By TIM REYNOLDS
MIAMI — Louis Nix III is the talker. Stephon Tuitt is the thinker.
Put them together, and you’ve got the start of quite a stout defensive line for top-ranked Notre Dame.
Personality-wise, there would seem to be little that links the loquacious Nix and the church-quiet Tuitt. Yet both on and off the field, they find ways to click in just about every way imaginable — and they’re generally considered the two most productive defensive linemen on an Irish team that plays No. 2 Alabama on Monday night in the BCS title game.
“Guys want to talk, I like to talk,” Nix said Saturday. “Tuitt, he just hits people. I think that’s the talking he does.”
For the Irish, it works.
Nix, Notre Dame’s stellar nose guard, leads the line with 45 tackles despite regularly seeing double-teams, at minimum — and he was chosen as the team’s defensive lineman of the year. Tuitt had a breakout season, 42 tackles and a team-best 12 sacks from his defensive end spot, along with a fumble return for a score in the season-opening win over Navy.
That seems so long ago. The Irish were unranked then, and now are not only No. 1 in the land, but one win away from maybe a most unlikely national title.
“It’s exciting. I’m glad to be here,” Tuitt said. “It’s something we’ve worked for all year. We made it. We’ve worked hard for six weeks and we’re ready to come out and play.”
So much about their personalities was made clear on Saturday when the Irish arrived at Sun Life Stadium for the BCS media day festivities.
Tuitt took a spot inside a tent, his backpack obstructing the number and name on the back of his jersey. Nix, on the other hand, stood outside the tent, surrounded by a half-dozen television cameras as he discussed the upcoming return of his reality show of sorts, a YouTube sensation he calls “Chocolate News” where he basically shows snippets of behind-the-scenes life at Notre Dame.
“Chocolate News” has been on hiatus this fall, with Nix simply too busy because of football.
“Hopefully I have one soon, depending on how this game goes,” Nix said, when asked when the next episode is coming. “If we win, I’ll be happy and I’ll have one out the next day.”
Sitting nearby, Tuitt could hear his affable teammate, and just grinned.
“I’m just the person who’s just here,” Tuitt said. “I don’t really do that much talking.”
Except on the field. That is, with his play — not even words there.
“Tuitt? He doesn’t talk on the field at all,” Nix said. “No. He doesn’t talk on the field at all. Like, he’ll talk with us, talk with his team. He doesn’t talk at all.”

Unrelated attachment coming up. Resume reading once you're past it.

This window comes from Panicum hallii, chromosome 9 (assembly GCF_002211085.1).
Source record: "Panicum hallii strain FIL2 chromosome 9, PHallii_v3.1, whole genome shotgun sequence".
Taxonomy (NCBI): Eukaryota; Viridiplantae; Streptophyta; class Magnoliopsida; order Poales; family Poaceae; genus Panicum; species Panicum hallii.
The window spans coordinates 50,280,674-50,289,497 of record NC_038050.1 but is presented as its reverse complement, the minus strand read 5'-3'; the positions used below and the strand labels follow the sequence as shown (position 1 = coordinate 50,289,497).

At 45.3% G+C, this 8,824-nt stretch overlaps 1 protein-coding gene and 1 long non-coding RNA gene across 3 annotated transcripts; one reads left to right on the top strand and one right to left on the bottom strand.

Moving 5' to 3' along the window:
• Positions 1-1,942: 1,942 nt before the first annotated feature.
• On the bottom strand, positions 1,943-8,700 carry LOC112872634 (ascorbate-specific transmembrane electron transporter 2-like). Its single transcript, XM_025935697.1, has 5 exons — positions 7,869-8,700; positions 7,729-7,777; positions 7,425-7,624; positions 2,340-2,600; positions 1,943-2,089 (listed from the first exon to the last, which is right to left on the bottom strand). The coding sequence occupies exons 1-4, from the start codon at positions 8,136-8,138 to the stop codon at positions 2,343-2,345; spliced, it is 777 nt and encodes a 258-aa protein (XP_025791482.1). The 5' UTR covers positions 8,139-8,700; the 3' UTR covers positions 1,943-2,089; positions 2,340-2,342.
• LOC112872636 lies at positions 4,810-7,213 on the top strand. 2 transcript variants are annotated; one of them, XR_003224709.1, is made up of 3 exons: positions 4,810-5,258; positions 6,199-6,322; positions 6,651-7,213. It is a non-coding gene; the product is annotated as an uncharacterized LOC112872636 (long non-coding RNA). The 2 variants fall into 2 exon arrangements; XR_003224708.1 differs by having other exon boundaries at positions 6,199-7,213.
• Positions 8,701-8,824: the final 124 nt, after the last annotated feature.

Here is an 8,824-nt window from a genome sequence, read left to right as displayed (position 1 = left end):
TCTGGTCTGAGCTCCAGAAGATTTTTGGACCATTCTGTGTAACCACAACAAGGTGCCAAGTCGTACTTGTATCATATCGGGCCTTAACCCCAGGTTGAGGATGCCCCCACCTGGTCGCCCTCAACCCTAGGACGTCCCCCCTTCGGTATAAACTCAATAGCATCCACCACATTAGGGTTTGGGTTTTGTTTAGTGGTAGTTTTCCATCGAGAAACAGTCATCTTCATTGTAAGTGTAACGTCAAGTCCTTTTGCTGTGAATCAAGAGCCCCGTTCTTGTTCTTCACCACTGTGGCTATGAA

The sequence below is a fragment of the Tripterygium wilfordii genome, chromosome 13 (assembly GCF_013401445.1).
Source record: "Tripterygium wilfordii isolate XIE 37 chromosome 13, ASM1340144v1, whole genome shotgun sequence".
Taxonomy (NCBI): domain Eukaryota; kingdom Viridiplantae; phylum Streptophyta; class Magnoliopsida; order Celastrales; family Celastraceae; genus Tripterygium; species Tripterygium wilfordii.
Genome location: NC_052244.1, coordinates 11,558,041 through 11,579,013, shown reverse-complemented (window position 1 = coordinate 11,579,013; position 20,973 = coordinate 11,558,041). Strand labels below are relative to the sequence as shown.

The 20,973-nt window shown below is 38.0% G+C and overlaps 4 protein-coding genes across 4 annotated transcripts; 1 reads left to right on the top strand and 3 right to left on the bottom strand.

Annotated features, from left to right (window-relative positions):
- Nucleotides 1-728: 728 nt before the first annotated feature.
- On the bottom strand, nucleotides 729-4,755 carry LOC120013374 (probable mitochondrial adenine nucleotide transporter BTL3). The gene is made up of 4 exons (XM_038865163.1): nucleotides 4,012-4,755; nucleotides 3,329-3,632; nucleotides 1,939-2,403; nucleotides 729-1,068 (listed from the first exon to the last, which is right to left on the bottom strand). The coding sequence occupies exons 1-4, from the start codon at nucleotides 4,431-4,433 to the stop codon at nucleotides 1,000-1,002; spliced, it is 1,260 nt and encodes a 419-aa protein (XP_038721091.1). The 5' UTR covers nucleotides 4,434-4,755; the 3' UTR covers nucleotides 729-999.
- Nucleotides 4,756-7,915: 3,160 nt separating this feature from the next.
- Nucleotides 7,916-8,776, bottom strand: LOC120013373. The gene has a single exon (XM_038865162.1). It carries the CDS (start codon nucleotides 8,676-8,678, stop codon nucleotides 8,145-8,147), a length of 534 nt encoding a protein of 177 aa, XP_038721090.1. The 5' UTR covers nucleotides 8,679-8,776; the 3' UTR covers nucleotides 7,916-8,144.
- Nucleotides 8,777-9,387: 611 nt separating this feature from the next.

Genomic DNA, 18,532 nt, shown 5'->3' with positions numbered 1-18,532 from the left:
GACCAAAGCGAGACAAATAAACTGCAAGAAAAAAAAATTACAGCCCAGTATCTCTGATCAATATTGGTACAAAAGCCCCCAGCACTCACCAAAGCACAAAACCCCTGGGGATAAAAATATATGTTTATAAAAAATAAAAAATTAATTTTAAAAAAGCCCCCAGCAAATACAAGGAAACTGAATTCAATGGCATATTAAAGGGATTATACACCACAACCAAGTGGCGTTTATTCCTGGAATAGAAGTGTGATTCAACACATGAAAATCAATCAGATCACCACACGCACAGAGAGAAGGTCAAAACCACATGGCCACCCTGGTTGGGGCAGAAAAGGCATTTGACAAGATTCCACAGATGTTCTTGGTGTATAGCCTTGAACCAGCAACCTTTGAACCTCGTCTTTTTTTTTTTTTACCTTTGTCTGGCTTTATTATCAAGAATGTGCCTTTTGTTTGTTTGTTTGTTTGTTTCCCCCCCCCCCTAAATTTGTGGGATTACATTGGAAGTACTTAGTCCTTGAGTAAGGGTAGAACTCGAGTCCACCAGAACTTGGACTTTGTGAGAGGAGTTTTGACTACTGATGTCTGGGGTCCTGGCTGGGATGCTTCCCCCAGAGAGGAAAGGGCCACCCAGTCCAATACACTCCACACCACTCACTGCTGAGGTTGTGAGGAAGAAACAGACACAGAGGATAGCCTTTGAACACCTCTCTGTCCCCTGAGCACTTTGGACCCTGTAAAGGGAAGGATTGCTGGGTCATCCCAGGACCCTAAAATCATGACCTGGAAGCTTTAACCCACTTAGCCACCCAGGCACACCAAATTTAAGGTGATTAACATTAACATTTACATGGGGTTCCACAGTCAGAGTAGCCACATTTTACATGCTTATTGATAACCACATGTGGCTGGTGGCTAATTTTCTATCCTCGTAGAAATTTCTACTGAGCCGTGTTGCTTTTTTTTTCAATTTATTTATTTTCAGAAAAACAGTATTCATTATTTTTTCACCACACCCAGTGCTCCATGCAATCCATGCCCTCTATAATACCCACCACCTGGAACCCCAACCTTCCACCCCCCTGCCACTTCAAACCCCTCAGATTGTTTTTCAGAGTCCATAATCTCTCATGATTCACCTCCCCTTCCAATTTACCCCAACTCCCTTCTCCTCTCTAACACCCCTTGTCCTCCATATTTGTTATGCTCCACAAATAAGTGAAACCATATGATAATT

It’s probably not a coincidence that Tuitt’s two highest-tackle games this season came in Notre Dame’s two closest escapes. He had seven tackles in a 20-13 overtime win over Stanford, and six stops in a 29-26 triple-overtime win against Pittsburgh.
Between Heisman finalist Manti Te’o, Nix and Tuitt, Notre Dame’s offense gets to regularly go up against three of the toughest challenges in the nation in practice.
Don’t think that isn’t one of the reasons why the Irish have made it to Miami.
“Going against guys like Manti and Tuitt and Louis and those guys, you have to be on your assignments,” offensive lineman Zack Martin said. “You have to be on your technique or you’re going to get beat.”
Nix may be at the center of perhaps the biggest mano-a-mano matchup in the title game, when he lines up across from Alabama center Barrett Jones.
It’s one of those tussles that both players have been thinking about for weeks.
“I think I’ve gone up against a lot of good players,” Nix said of Jones. “But this guy, he’s the cream of the crop. Everybody’s talking about him. So I’m just glad that I got the opportunity and we’ve got the opportunity to play against him.”
Added Jones: “It’s going to be one in the trenches. It’s going to be a game that certainly comes down to who wins up front, on both sides of the ball.”
Different styles, different personalities aside, Nix and Tuitt have come to rely on one another, both on and off the field.
They do speak and text often, and Tuitt said Nix — even though the positional duties are considerably different — makes him better.
“We’re good off the field,” Tuitt said. “We’re two good teammates. We believe in one another. He’s a really good guy and I look up to him, because he can teach me a lot of things. It’s a different feeling when it’s game time. It’s time to go out there with the right mindset to help my teammates out. I don’t play for myself. I play for my teammates, so that’s what makes it different when it’s time to play.”
No other words need be said.